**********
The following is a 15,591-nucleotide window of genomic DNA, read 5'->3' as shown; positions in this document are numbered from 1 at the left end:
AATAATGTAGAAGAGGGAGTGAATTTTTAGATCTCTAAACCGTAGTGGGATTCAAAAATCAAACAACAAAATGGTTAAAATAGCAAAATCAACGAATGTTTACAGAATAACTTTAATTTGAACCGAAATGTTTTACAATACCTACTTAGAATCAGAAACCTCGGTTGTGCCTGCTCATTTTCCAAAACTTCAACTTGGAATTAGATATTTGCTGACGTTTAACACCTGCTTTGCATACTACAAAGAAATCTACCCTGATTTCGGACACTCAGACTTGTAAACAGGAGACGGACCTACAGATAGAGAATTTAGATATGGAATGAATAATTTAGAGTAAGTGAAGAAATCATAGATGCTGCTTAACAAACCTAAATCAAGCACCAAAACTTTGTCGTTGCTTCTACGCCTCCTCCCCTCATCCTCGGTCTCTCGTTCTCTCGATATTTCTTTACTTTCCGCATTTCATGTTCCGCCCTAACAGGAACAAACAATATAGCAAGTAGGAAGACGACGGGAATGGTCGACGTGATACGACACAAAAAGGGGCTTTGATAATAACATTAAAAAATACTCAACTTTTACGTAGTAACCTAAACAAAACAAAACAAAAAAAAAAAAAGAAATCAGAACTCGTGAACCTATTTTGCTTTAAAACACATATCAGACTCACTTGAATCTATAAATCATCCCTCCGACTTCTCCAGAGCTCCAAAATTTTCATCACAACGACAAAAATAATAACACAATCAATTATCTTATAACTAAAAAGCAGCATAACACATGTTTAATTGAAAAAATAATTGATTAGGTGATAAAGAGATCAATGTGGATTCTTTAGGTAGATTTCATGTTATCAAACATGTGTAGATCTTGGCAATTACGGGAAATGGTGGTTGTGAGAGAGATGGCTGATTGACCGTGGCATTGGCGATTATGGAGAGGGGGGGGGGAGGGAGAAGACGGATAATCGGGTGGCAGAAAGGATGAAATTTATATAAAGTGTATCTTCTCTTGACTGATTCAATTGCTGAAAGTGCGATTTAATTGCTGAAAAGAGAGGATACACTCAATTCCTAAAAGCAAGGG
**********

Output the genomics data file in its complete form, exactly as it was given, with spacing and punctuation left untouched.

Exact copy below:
The following is a 15,591-nucleotide window of genomic DNA, read 5'->3' as shown; positions in this document are numbered from 1 at the left end:
AATAATGTAGAAGAGGGAGTGAATTTTTAGATCTCTAAACCGTAGTGGGATTCAAAAATCAAACAACAAAATGGTTAAAATAGCAAAATCAACGAATGTTTACAGAATAACTTTAATTTGAACCGAAATGTTTTACAATACCTACTTAGAATCAGAAACCTCGGTTGTGCCTGCTCATTTTCCAAAACTTCAACTTGGAATTAGATATTTGCTGACGTTTAACACCTGCTTTGCATACTACAAAGAAATCTACCCTGATTTCGGACACTCAGACTTGTAAACAGGAGACGGACCTACAGATAGAGAATTTAGATATGGAATGAATAATTTAGAGTAAGTGAAGAAATCATAGATGCTGCTTAACAAACCTAAATCAAGCACCAAAACTTTGTCGTTGCTTCTACGCCTCCTCCCCTCATCCTCGGTCTCTCGTTCTCTCGATATTTCTTTACTTTCCGCATTTCATGTTCCGCCCTAACAGGAACAAACAATATAGCAAGTAGGAAGACGACGGGAATGGTCGACGTGATACGACACAAAAAGGGGCTTTGATAATAACATTAAAAAATACTCAACTTTTACGTAGTAACCTAAACAAAACAAAACAAAAAAAAAAAAAGAAATCAGAACTCGTGAACCTATTTTGCTTTAAAACACATATCAGACTCACTTGAATCTATAAATCATCCCTCCGACTTCTCCAGAGCTCCAAAATTTTCATCACAACGACAAAAATAATAACACAATCAATTATCTTATAACTAAAAAGCAGCATAACACATGTTTAATTGAAAAAATAATTGATTAGGTGATAAAGAGATCAATGTGGATTCTTTAGGTAGATTTCATGTTATCAAACATGTGTAGATCTTGGCAATTACGGGAAATGGTGGTTGTGAGAGAGATGGCTGATTGACCGTGGCATTGGCGATTATGGAGAGGGGGGGGGGAGGGAGAAGACGGATAATCGGGTGGCAGAAAGGATGAAATTTATATAAAGTGTATCTTCTCTTGACTGATTCAATTGCTGAAAGTGCGATTTAATTGCTGAAAAGAGAGGATACACTCAATTCCTAAAAGCAAGGG